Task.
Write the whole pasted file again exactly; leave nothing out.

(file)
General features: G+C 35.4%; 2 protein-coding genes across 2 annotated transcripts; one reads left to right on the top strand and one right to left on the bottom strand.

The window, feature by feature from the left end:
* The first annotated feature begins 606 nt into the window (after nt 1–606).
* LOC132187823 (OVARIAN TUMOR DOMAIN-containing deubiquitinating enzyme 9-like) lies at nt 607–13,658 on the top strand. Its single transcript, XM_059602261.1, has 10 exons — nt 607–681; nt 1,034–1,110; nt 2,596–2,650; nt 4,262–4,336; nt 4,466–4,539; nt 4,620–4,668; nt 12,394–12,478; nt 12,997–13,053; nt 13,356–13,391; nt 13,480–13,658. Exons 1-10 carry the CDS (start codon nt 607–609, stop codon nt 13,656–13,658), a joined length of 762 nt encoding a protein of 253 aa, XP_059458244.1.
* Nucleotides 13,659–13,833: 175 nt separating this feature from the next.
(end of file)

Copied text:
General features: G+C 35.4%; 2 protein-coding genes across 2 annotated transcripts; one reads left to right on the top strand and one right to left on the bottom strand.

The window, feature by feature from the left end:
* The first annotated feature begins 606 nt into the window (after nt 1–606).
* LOC132187823 (OVARIAN TUMOR DOMAIN-containing deubiquitinating enzyme 9-like) lies at nt 607–13,658 on the top strand. Its single transcript, XM_059602261.1, has 10 exons — nt 607–681; nt 1,034–1,110; nt 2,596–2,650; nt 4,262–4,336; nt 4,466–4,539; nt 4,620–4,668; nt 12,394–12,478; nt 12,997–13,053; nt 13,356–13,391; nt 13,480–13,658. Exons 1-10 carry the CDS (start codon nt 607–609, stop codon nt 13,656–13,658), a joined length of 762 nt encoding a protein of 253 aa, XP_059458244.1.
* Nucleotides 13,659–13,833: 175 nt separating this feature from the next.